Thoughtful Gardening Gifts: Ten Must-Have Items

I love to spend time out in the garden, but it may surprise you to learn that I don’t have a garden shed full of tools, fertilizer, and other gardening items.

Full Disclosure: I USED to! As a garden influencer, companies send me their newest tools and fertilizers in hopes that I will recommend them to my followers. As a result, my garage was overflowing with so much stuff!

Simplifying the Essentials: Gardening Gifts That Made the Cut

And you know what? I found that I only need a few must-have items that make great gardening gifts. As a result, my shed is much cleaner with only my go-to items that I use in the garden.

With the holidays fast approaching, I’m here to help you make your gift list easier with seven items that I use for my own desert garden. Perhaps you’ll find some helpful gift ideas or items to add to your own wish list!

*Disclosure: Some of the links below are affiliate links, meaning, at no additional cost to you, I may earn a commission if you click through and make a purchase.

My Book, Dry Climate Gardening

I wrote this book for the desert gardener in mind as an all-inclusive guide. Gardening in the desert is different than other regions and it’s easy to get overwhelmed if you don’t know the right way. In Dry Climate Gardening, I break down what you need to know in easy-to-understand steps. And you’ll enjoy a beautiful garden that thrives in a hot, arid climate.

Garden Gloves That Combine Comfort and Functionality

blue garden gloves (gardening gifts )

I often use my bare hands when I work in the vegetable garden and with my container plants. Most garden gloves are bulky garden gloves that make it hard to handle smaller planting tasks. That’s why I love my new Foxglove Original Garden Gloves. They keep my hands clean yet allow me to ‘feel’ what I’m doing when I handle plants or plant seeds. Of course, I love that they come in gorgeous colors – I have a pair of periwinkle blue.

Conquer Weeds with Ease: The CobraHead Hand Weeder

Hand Weeding Tool ( gardening gifts)

Got weeds? Okay, who doesn’t? Three years ago, I was introduced to the CobraHead Hand Weeder and I love it! This tool is unique as it’s easy to use and works well at removing weeds. The handle is made from recycled plastic, and the blade is made of forged steel. Its curved shape is ergonomic, and it really does make weed removal so much easier. I use it for weeds that sprout up in the garden as well as in my vegetable garden. There are several sizes – I use the ‘mini’ and the long-handled ones.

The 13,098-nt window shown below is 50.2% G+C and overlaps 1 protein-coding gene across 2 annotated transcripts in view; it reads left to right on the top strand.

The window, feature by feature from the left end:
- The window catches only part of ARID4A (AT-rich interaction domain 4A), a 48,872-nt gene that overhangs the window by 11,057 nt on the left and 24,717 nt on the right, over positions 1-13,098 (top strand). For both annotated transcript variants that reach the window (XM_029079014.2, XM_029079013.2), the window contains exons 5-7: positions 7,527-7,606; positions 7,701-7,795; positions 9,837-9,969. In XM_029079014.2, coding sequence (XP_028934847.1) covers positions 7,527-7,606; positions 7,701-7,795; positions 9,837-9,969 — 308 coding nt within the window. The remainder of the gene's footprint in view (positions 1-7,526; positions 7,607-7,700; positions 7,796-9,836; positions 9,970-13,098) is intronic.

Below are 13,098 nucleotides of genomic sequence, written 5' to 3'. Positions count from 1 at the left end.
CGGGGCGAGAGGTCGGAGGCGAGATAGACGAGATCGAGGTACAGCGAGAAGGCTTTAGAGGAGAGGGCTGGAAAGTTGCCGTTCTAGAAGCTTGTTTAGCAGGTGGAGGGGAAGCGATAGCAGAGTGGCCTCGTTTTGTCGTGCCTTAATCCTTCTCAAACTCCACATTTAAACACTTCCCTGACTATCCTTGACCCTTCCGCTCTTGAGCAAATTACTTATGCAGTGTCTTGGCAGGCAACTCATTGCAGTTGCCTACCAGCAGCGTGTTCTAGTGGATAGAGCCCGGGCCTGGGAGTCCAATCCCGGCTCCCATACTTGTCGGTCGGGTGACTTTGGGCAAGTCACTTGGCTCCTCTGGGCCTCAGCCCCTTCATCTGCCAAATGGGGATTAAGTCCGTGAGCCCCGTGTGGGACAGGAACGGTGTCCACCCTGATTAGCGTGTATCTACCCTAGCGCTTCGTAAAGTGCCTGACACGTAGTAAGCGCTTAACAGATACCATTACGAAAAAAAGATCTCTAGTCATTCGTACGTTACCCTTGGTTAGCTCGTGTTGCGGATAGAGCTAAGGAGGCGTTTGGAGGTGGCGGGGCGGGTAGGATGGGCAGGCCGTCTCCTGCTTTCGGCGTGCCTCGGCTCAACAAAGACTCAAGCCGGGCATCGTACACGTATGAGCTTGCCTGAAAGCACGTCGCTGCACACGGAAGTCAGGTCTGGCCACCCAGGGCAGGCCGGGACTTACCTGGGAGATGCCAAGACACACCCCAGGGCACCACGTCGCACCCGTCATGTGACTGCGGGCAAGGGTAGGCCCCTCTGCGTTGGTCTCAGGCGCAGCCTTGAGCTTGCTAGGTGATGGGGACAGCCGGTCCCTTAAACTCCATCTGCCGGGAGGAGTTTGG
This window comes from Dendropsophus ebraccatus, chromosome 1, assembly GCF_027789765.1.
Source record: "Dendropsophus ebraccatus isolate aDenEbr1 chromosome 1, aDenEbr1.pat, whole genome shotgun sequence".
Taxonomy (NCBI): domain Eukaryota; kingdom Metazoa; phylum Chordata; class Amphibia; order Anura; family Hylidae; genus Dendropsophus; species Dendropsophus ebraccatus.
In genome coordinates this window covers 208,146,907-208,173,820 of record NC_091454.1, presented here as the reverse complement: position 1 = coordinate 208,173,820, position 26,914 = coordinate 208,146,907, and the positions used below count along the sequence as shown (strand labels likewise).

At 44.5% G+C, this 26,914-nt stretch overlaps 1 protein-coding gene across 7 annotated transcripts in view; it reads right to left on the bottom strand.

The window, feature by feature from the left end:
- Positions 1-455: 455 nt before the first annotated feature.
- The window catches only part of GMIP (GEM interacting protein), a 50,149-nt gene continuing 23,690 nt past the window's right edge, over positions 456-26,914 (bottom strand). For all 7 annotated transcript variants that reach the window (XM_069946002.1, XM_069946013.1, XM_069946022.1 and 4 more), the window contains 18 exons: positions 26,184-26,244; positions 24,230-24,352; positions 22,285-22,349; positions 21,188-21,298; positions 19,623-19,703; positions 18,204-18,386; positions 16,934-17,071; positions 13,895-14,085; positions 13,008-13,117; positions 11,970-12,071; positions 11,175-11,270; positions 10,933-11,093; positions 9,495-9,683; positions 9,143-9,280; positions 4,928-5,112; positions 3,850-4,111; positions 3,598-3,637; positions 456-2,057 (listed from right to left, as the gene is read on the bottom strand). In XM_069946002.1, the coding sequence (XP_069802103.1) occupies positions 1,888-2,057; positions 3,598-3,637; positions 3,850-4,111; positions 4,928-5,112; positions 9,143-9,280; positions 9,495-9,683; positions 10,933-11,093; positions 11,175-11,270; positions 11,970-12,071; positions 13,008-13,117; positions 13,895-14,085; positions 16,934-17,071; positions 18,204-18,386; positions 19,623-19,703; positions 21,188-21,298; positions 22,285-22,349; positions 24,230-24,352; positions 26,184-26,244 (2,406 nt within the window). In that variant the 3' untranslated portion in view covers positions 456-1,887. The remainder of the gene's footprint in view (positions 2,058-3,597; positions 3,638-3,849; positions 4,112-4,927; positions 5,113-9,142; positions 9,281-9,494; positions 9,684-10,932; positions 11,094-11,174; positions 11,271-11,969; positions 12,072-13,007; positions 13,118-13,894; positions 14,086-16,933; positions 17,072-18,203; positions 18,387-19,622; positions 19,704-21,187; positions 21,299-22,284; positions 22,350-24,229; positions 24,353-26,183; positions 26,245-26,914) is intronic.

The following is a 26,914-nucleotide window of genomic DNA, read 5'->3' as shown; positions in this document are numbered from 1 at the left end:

Pocket-Sized Pruners for Precision: Dramm Compact Hand Pruners

Purple Hand Pruners (gardening gifts)

Here is the tool that I use most often in my garden, as it’s always on hand when I need to do smaller pruning tasks. These Compact Hand Pruners FIT IN MY POCKET, which means that I can put them in my back pocket whenever I need to use both hands for other garden tasks. How many times do you lay down hand pruners only to forget where you put them? Dramm makes great garden products, and their hand pruners are sharp and work well for cutting stems up to 1/4″ in diameter. I love that they come in a variety of bright colors – I have the purple ones!

Effortless Clean-Up: The Garden Clean-Up Canvas Tarp

Desert gardening
canvas garden branches ( gardening items )

Here is a new product that I used for the first time this year. I like to prune, but I hate having to clean up afterward. I was asked to test out this Garden Clean-Up Canvas Tarp, and afterward, I was hooked! The tarp is relatively large and sturdy. It lays flat, and you put your garden clippings on it (branches, lawn clippings, etc.). Once you finish, you grasp the corners with their green rubber handles and haul them to the curb (or trash can). I’m not the only one happy it – my husband is too, as he doesn’t have to clean up after me once I’ve finished pruning.

Stylish and Functional Readers for Garden Enthusiasts

Eye Glasses with Flowers (gardening gifts)

Whether I need to read the tiny print on a packet of seeds or identify a bug, I rely on my readers. I can’t see much without them. So, if I have to wear glasses, I want them to be colorful or have a pretty floral pattern. I love these Classic Floral Readers, which come in three pairs cause, let’s face it – they can be misplaced. I love the compliments that I get on my glasses, and I’m sure you’ll love these, too.

Versatile Hand Transplanter and Shovel: Ergonomic Aluminum Hand Tool

Hand Shovel Green Handle (gardening items)

My mother introduced me to this useful tool on my shelf several years ago. Soon after, I ditched all my other hand shovels because this one was far superior. The narrow shape of this Ergonomic Alumunium Hand Transplanter/Shovel makes it great for adding flowering annuals into pots. I also use it in my vegetable garden for transplants, as well as creating furrows for seeds. Another bonus is that its handle is comfortable on your wrist and comes in other bright colors – I have a blue one.